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Tested To Different Limits

Acts 15:39-41
They had such a sharp disagreement that they parted company. Barnabas took Mark and sailed for Cyprus, but Paul chose Silas and left, commended by the believers to the grace of the Lord. He went through Syria and Cilicia, strengthening the churches. (NIVUK)

Paul and Barnabas were preparing to go back to the churches they had established during their first missionary journey. It had been a dangerous series of encounters because of increasingly violent opposition from religionists who refused to accept Jesus as God's way to salvation. Barnabas wanted to include his cousin, John Mark, on the team. But that young man, who later wrote Mark's gospel, had deserted Paul and Barnabas half way through the previous mission, and Paul did not want to take him again (Acts 15:38).

Paul knew that John Mark was a potential liability to the team. How could he be trusted in times of difficulty? Would Barnabas prioritise Mark's welfare over suffering for the gospel? Barnabas saw it differently: his cousin was young and learning … surely he should have another chance … he needed to be encouraged rather than left feeling rejected. Paul's concern was for the growth of the gospel, new believers and new churches in the face of persecution. Barnabas' concern was for John Mark's personal growth in confidence and courage.

Both priorities were valid but they could not coexist. So Paul decided to take Silas (one of the preaching elders from Jerusalem - Acts 15:32) to travel overland to the cities (in what is now southern Turkey) where he had planted churches. Barnabas, on the other hand, went back to his home country of Cyprus with John Mark: probably a safer environment. Despite their disagreement, and dissolution of their ministry partnership, both men trusted the Lord for what was in their heart. However, the Antioch church was convinced that Paul's ministry, which has been personally commissioned by the Lord Jesus, should not be compromised and so fully supported Paul for his second missionary journey.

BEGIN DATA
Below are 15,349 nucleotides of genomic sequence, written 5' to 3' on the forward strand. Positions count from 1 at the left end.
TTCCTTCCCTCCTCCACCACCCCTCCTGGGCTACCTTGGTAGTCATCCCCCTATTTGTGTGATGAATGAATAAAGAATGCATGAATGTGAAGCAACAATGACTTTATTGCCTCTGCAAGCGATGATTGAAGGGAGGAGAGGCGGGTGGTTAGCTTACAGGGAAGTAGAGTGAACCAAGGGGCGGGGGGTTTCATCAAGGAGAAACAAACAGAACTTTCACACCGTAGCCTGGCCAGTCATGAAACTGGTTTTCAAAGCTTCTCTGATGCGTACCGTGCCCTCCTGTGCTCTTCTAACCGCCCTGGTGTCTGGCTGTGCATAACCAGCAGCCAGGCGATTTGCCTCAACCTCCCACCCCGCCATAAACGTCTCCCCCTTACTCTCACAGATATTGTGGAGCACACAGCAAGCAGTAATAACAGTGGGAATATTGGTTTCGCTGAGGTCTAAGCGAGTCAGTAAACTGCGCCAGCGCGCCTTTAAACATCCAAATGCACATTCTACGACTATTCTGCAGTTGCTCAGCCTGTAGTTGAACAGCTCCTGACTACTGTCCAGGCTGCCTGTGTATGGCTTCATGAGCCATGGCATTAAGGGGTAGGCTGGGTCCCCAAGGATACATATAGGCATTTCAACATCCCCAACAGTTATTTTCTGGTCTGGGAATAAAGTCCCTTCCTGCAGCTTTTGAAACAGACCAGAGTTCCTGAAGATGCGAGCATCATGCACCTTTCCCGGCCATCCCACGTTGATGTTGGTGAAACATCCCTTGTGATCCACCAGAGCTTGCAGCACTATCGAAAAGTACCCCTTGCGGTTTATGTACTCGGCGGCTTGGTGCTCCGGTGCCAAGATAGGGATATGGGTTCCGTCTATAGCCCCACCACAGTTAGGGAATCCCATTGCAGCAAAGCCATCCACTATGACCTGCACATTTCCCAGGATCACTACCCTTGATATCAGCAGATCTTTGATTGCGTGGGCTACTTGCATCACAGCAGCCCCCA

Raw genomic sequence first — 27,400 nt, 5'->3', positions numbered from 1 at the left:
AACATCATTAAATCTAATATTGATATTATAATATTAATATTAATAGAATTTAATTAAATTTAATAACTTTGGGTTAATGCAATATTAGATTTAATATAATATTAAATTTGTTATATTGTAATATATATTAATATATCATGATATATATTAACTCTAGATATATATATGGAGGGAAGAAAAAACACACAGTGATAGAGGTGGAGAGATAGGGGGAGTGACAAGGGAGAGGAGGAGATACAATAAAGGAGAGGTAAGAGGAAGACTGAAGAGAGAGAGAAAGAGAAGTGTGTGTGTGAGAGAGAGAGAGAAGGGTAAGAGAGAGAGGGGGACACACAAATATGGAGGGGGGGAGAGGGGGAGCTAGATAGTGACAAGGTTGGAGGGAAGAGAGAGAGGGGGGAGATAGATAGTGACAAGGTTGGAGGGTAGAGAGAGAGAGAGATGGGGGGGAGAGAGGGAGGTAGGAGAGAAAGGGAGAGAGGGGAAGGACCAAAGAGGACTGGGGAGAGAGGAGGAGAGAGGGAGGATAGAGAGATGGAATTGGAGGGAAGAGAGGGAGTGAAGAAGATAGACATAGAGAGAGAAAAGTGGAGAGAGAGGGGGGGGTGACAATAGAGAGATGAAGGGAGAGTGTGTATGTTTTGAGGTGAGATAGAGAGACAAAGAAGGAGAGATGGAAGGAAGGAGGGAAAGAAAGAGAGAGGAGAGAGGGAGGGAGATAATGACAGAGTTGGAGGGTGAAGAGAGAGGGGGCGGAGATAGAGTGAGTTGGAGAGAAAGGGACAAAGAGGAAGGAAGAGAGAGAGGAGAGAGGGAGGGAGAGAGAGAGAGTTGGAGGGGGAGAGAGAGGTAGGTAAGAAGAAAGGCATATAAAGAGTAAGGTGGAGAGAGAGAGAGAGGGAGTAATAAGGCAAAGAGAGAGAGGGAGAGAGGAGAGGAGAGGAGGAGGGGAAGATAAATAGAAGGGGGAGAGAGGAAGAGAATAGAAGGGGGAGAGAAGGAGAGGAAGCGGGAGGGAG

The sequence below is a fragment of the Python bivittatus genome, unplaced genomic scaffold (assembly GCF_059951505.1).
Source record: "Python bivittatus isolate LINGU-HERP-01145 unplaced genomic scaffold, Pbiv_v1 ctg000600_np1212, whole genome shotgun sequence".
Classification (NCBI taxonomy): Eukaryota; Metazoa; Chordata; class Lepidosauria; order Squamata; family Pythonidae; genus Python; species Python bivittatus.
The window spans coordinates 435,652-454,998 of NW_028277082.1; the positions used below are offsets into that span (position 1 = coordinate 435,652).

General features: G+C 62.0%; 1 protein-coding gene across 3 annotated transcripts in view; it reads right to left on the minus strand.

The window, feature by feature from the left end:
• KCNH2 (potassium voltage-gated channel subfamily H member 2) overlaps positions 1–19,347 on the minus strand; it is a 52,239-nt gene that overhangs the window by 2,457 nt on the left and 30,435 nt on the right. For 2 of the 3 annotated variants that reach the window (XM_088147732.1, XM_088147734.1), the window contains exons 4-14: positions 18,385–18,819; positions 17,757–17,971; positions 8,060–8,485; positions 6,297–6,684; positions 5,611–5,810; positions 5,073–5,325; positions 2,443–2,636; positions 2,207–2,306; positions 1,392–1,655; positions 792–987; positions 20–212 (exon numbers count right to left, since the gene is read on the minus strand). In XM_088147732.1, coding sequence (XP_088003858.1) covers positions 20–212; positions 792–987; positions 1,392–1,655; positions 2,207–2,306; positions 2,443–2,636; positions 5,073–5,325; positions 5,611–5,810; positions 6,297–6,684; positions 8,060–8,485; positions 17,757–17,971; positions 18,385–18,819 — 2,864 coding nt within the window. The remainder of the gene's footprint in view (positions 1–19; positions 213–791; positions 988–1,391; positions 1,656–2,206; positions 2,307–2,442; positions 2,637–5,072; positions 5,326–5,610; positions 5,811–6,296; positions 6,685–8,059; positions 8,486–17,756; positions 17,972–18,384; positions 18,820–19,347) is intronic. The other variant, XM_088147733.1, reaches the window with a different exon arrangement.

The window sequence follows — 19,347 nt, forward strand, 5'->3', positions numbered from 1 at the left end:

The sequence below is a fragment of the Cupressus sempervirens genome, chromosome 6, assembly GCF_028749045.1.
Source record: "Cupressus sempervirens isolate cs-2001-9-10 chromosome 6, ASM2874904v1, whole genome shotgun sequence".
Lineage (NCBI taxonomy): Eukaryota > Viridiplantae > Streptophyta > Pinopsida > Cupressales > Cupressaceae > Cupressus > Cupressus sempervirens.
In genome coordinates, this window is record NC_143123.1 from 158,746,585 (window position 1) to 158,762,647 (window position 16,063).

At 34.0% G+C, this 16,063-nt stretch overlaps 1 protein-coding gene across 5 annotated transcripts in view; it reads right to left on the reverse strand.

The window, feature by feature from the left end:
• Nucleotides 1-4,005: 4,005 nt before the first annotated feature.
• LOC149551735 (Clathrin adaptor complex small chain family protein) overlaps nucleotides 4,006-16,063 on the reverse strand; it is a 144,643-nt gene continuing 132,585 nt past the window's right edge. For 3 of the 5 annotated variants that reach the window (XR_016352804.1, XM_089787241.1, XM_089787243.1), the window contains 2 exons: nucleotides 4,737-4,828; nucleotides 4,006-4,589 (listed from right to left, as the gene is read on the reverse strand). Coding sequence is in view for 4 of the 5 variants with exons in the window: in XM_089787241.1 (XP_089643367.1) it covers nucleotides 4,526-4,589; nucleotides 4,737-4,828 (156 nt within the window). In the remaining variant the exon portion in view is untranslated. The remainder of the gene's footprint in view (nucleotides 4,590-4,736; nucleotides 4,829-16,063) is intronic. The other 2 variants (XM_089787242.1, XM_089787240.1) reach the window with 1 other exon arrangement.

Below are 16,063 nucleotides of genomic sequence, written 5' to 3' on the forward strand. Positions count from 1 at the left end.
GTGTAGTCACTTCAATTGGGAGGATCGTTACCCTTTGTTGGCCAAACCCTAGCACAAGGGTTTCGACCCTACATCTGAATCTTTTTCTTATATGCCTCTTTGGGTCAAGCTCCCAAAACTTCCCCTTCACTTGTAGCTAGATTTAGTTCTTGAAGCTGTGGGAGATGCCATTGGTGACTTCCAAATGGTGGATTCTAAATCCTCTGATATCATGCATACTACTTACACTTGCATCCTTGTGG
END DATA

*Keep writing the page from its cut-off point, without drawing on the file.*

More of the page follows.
Sometimes Christians disagree about ministry priorities, even though they share the same doctrinal beliefs. All of us are being tested all the time: it may be in matters of courage, finance, physical endurance, faithfulness, mental resilience, spiritual faith and obedience, practical service, or emotional stability. The Lord knows our strengths and weaknesses, and yet He will not limit the progress of His work by what we are unwilling or unable to do: He will find somebody else. Of course, He will not abandon failures; He provides people to encourage and restore. But neither will He abandon His priority purpose to reach a lost world with the gospel. As in a war, it is important to care for the wounded; but the priority is to win the battles. So it is with the church of Jesus Christ. Pray for your church to prioritise gospel disciple-making.

Gracious God. Thank You for those people who told me how to access Your love through faith in Christ Jesus. Forgive me when I lose sight of Your priority for everybody in the world to hear the gospel. I know that You love me and all Your other 'wounded soldiers' who You will restore to being useful in Your kingdom. Please help me to be willing to serve You as You choose, and never to forget the priority of proclaiming the gospel. In Jesus' Name. Amen.
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© Dr Paul Adams